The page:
Thursday, July 19, 2007

Westown Tavern BBQ Sparerib Special

Last night was the official kick-off of the West Town Tavern’s BBQ Sparerib Special. Every Wednesday night, Chef Susan Goss serves her Texas-style pork spareribs alongside fried potato salad and black-eyed pea relish – all for $18.75. And last night’s special dinner also included a free piece of Lemon Chess Pie and a bag of Chef’s dry rub spice blend to take home. Plus (as if that wasn’t enough) you could add a glass of Murphy Goode Liar’s Dice Zinfandel 2004 for $10.

The ribs were awesome – really meaty, really tender, fall-off-the-bone, flavorful, plentiful (we each took two home with us) and they tasted just as good, maybe even better, the next day. I never would have thought to fry potato salad, but one taste and I knew why they did. It was reminiscent of Italian fried rice balls and the extra crunch from the breadcrumb coating added a nice texture.

Not only do I highly recommend the Wednesday dinner, West Town Tavern also offers a Monday night Fried Chicken Special and a Tuesday Hamburger Dinner Special. I can’t vouch for the burger (we haven’t tried it yet), but the chicken and the ribs should be on the top of your “must try” list.

Monday, July 2, 2007

Review | Think Like a Chef

A friend was over and spotted Thomas Coliccio’s Think Like a Chef on my bookshelf. He said “This book is the reason I became a chef.” Damn. That’s a bold statement – and it must be one heck of a book. Sheepishly, I had to admit to him that I hadn’t read the book or even looked at it that closely. In my defense, I bought it over five or six years ago when I wasn’t as much of a “foodie”. I appreciate good food, good cooking and good cookbooks much more now than I did then.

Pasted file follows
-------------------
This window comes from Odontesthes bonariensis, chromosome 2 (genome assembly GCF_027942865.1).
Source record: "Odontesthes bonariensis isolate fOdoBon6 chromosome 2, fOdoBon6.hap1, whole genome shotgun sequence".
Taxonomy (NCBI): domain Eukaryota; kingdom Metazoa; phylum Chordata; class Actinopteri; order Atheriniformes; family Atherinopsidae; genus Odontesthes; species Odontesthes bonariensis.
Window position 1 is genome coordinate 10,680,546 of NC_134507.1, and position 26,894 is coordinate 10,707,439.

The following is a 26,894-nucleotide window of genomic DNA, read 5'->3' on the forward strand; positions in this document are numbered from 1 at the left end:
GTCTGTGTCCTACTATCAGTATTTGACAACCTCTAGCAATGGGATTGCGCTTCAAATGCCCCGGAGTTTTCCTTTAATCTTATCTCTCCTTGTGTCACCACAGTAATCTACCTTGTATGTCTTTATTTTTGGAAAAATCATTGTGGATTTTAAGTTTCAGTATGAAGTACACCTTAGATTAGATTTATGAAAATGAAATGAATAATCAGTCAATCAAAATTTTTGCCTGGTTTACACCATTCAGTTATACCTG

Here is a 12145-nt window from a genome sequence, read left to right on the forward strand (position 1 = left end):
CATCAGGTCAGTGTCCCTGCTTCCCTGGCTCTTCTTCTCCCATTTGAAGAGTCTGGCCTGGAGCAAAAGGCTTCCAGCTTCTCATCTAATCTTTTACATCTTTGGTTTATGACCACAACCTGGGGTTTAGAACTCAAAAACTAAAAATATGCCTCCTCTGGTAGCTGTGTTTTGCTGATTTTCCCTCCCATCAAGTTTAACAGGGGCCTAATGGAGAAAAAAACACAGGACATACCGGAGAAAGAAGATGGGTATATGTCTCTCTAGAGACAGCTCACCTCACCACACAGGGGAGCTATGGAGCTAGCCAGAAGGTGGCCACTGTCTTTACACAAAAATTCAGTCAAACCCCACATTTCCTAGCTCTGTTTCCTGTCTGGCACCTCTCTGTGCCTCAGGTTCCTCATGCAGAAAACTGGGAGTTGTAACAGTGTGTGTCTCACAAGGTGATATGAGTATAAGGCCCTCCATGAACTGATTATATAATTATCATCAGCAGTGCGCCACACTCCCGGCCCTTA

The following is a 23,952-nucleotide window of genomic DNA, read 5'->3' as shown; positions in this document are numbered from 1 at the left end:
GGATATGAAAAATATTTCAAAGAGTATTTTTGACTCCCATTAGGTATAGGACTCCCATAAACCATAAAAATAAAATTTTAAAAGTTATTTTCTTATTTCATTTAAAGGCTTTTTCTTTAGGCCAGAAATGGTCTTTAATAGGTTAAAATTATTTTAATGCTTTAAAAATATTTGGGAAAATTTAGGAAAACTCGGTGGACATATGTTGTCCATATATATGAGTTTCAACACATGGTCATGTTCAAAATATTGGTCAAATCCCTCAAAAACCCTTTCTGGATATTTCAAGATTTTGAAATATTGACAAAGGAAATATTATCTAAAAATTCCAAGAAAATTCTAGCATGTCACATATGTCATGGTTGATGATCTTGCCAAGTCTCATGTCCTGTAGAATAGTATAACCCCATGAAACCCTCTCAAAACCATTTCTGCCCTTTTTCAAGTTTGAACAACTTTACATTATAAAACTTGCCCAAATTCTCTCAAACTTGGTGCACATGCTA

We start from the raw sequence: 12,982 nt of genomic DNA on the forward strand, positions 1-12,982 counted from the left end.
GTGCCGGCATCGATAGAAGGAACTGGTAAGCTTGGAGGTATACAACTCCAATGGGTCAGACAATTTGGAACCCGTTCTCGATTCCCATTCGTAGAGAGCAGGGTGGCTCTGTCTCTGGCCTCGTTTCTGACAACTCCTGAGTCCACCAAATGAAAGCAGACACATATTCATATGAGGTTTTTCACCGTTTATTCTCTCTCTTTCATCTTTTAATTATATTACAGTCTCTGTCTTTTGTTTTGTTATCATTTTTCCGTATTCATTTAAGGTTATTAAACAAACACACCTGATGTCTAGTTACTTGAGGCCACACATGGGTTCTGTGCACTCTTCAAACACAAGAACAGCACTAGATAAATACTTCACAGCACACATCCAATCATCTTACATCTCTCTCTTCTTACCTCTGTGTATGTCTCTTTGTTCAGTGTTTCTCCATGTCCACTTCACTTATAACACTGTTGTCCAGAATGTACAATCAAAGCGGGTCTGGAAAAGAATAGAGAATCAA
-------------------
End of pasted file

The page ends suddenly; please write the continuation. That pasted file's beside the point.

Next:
So I took that book off the shelf and read it cover to cover. And it is a good book. A really good book. There’s recipes. And pretty pictures. But it’s more than that. Coliccio organizes and paces the book in a way that really does get you into the mindset of a chef. He explains his ideas and approach to food in a way that makes sense and you can begin to see how you can apply them to your own cooking. In fact, I had one “ah ha” moment in particular that I think back to time and again:

“Believe it or not, I rarely begin with the thought Gee, I’ve got some beef. How should I serve it? The proteins – beef, lamb, chicken, fish – are the constants. What do change frequently, bringing the color and excitement of the changing seasons, are the vegetables. So, vegetables make up the building blocks that spark our imagination and let us fly.”

That paragraph changed the way I now think about cooking and creating meals and menus. Not quite as life-altering as going to culinary school, but worth the read.